1047: Multi-mode Filter/Resonator
1050: Mix Sequencer
The 2500 was a natural rival to the Moog modular systems. These mostly used 921-series VCOs that tended to overheat, causing a drift in pitch. This necessitated constant re-tuning, one of the major setbacks when taking early synthesizers on stage. The ARP did not have this problem, and even Bob Moog himself had to admit that ARP oscillators were superior to those on the Moogs. This stability gives a clarity of sound that is different from any Moog: it is richer, warmer, fatter -- any number of adjectives -- but essentially different. The rivalry between the two manufacturers would eventually lead to the synthesizer itself being referred to as a 'Moog' or an 'ARP'.
ARP VCOs are quoted in the specification section of the manual as having an output frequency of .03Hz-16kHz, voltage-controlled over 10 octaves -- a rather optimistic set of figures. However, the 1004 variants and the 1023 do seem to respond over an enormous range, and each has five waveform characteristics -- sine, triangle, pulse, sawtooth and square. The 1004-T has a toggle switch to invert the waveforms.
The choice of 3000-series 5-octave keyboards for the ARP 2500 was equally complicated. Both black and white keys were used in various octave combinations (the colour of the keys of the lower octave or octaves were sometimes reversed, with black keys where you'd expect to see white, and vice versa), each of which could be assigned voices, dependent on which 1000-series function modules were installed. The 4-figure keyboard model number is in fact a code relating to the layout of the keyboard: the first digit, '3', means 'keyboard'; the second digit refers to the number of black octaves it has; the third digit refers to the number of black voices it has; and the fourth digit refers to its number of white voices. So a '3112' keyboard would have one black, single-voice octave, and a two-voice white section. In all, 3001, 3002, 3112, 3212, 3221, and 3222 models were made, and in the last four of these, the two sections of the keyboard were completely independent. The 3001 and 3002 keyboards, as the code suggests, had no black octaves.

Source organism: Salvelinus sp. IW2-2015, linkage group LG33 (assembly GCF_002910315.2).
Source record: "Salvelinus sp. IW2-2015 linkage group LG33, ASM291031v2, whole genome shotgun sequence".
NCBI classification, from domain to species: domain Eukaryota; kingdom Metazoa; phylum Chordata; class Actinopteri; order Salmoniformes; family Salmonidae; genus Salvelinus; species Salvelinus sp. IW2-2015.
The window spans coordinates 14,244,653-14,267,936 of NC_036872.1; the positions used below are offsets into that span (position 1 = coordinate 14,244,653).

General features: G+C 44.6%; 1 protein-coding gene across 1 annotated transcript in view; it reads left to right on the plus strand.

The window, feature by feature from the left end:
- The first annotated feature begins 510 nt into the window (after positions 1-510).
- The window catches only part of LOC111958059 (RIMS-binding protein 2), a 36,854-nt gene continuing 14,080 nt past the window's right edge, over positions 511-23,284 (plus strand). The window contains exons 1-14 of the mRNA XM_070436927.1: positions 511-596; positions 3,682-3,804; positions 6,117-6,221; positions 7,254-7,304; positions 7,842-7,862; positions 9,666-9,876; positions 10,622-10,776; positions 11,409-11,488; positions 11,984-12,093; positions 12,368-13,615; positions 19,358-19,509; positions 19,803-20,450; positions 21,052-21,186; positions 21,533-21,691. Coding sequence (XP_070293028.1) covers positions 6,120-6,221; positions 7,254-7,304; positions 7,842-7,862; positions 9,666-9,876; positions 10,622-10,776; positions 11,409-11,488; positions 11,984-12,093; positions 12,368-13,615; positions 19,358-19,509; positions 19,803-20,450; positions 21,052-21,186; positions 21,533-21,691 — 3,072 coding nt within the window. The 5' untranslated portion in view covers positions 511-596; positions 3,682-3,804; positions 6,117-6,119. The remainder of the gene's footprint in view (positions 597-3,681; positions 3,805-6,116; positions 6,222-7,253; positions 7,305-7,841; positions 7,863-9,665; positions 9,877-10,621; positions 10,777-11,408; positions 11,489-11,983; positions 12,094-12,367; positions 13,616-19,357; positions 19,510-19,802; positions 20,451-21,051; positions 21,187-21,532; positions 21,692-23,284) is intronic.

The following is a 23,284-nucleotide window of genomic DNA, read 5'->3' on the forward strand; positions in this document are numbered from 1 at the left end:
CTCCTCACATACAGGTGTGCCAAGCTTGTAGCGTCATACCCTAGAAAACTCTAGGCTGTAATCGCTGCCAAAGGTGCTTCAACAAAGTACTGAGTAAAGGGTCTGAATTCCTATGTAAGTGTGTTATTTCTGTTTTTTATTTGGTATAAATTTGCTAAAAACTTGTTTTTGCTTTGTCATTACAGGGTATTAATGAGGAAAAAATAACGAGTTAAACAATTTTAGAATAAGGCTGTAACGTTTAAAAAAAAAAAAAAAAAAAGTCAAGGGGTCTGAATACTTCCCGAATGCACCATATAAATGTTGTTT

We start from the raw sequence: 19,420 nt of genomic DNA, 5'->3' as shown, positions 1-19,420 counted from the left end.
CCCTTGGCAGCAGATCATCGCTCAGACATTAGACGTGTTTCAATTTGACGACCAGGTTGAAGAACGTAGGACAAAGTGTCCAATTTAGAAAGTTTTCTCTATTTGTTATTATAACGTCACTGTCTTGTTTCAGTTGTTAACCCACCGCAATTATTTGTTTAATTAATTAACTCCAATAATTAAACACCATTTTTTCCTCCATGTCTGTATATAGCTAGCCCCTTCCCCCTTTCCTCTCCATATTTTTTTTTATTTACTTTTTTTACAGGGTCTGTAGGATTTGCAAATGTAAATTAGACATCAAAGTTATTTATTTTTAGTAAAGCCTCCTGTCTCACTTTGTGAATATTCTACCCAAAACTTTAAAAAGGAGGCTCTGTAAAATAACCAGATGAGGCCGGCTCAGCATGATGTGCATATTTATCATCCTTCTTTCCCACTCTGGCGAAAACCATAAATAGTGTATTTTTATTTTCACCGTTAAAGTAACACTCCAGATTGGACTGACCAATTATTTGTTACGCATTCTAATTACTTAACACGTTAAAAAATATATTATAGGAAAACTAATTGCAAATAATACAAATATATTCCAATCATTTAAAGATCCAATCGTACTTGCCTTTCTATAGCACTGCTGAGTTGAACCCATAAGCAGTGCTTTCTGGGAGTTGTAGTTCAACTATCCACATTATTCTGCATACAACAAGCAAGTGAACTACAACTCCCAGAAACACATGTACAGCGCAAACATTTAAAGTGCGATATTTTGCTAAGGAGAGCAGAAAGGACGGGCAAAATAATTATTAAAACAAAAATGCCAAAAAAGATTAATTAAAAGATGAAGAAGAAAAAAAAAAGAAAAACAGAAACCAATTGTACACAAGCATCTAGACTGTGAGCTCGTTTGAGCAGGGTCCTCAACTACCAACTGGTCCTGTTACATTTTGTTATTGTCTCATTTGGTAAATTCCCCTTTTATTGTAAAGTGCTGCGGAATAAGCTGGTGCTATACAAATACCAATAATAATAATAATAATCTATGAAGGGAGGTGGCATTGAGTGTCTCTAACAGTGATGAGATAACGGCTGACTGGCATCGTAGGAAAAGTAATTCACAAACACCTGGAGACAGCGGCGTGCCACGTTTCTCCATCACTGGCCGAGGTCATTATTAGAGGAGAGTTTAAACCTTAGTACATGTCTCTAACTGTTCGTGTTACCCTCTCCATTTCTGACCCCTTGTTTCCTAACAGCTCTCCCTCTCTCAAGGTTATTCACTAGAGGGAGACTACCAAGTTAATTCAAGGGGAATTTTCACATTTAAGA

Once all the module and keyboard choices were made, the musician was then faced with the somewhat daunting task of getting a sound out of the instrument. This can be complicated by the fact that the manual for the 2500, whilst explaining what synthesis actually is (in a rather quaint chapter with little diagram drawings that look like doodles at the side of the page) does not explain how to go about making a sound! It is usually at this point that musicians begin to appreciate just what the lesson in synthesis is all about.
Programming the ARP 2500 is not for the faint-hearted. In order to get anything (and I mean anything) out of this device, it is essential that you have a grasp of the basic concept of analogue synthesis and its structure. Sound creation with modular synthesizers is a time-consuming labour of love. This does, however, make it all the more rewarding when, after several hours of work, you end up with a sound that is literally unique -- nobody has a sample of it, because it has probably never been created before -- and you did it!